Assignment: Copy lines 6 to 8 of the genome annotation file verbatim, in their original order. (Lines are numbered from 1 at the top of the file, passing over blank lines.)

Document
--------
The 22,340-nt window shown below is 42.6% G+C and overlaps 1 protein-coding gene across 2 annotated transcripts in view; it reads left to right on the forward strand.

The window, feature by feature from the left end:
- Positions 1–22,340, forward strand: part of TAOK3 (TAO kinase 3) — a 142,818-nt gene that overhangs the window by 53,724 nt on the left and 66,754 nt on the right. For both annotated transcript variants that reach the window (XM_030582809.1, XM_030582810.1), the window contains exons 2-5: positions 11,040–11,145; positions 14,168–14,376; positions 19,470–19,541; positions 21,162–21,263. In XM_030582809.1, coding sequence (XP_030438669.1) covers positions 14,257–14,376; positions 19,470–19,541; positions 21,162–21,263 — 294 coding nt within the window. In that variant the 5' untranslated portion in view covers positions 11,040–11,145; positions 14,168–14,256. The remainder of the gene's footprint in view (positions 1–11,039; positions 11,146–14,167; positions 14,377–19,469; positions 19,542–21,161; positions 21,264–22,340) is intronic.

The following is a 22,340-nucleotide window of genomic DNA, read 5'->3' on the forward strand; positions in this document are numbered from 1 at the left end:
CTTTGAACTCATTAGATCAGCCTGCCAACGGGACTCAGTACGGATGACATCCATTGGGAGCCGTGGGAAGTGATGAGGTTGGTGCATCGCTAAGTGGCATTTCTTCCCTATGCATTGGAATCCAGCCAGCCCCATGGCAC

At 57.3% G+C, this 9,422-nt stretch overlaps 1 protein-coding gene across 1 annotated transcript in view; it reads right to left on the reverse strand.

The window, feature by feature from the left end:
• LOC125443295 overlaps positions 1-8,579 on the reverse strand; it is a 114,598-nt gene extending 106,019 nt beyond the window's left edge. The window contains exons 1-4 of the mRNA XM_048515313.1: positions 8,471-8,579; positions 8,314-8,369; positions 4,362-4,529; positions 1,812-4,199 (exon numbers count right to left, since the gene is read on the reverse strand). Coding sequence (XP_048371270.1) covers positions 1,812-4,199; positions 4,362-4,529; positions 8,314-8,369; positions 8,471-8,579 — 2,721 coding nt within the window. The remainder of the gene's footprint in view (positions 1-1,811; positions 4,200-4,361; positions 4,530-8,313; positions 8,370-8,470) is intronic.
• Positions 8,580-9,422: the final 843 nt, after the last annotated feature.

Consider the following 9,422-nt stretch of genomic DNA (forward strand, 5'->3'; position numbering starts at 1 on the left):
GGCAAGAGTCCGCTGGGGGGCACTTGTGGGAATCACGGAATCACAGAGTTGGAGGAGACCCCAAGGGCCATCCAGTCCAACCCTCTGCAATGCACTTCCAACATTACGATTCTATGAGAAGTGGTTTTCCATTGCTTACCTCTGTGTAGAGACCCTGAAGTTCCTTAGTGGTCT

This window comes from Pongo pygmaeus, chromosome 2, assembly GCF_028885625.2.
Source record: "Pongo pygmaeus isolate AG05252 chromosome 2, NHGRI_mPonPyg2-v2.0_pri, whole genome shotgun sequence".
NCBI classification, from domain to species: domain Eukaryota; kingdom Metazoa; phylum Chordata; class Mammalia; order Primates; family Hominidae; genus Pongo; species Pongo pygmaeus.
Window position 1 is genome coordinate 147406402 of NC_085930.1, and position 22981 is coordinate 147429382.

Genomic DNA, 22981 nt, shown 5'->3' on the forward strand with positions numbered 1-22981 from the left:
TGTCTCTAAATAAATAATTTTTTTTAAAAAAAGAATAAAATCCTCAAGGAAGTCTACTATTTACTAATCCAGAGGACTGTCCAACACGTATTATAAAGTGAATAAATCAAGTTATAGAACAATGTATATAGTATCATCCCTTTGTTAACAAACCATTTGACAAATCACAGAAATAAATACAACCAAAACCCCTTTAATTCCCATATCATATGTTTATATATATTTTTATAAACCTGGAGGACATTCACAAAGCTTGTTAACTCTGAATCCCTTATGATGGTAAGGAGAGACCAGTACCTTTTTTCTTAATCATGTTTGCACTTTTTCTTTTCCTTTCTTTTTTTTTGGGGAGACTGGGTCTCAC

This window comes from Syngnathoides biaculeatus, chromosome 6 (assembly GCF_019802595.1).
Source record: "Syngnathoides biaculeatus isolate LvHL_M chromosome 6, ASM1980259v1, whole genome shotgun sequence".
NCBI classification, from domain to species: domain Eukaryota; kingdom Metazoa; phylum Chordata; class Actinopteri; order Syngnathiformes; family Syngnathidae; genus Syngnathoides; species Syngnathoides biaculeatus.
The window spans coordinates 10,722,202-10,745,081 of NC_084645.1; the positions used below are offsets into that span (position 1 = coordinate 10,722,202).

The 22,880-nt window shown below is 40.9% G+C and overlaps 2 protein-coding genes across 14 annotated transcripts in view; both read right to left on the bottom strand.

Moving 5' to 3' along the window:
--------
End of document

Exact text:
At 57.3% G+C, this 9,422-nt stretch overlaps 1 protein-coding gene across 1 annotated transcript in view; it reads right to left on the reverse strand.

The window, feature by feature from the left end:
• LOC125443295 overlaps positions 1-8,579 on the reverse strand; it is a 114,598-nt gene extending 106,019 nt beyond the window's left edge. The window contains exons 1-4 of the mRNA XM_048515313.1: positions 8,471-8,579; positions 8,314-8,369; positions 4,362-4,529; positions 1,812-4,199 (exon numbers count right to left, since the gene is read on the reverse strand). Coding sequence (XP_048371270.1) covers positions 1,812-4,199; positions 4,362-4,529; positions 8,314-8,369; positions 8,471-8,579 — 2,721 coding nt within the window. The remainder of the gene's footprint in view (positions 1-1,811; positions 4,200-4,361; positions 4,530-8,313; positions 8,370-8,470) is intronic.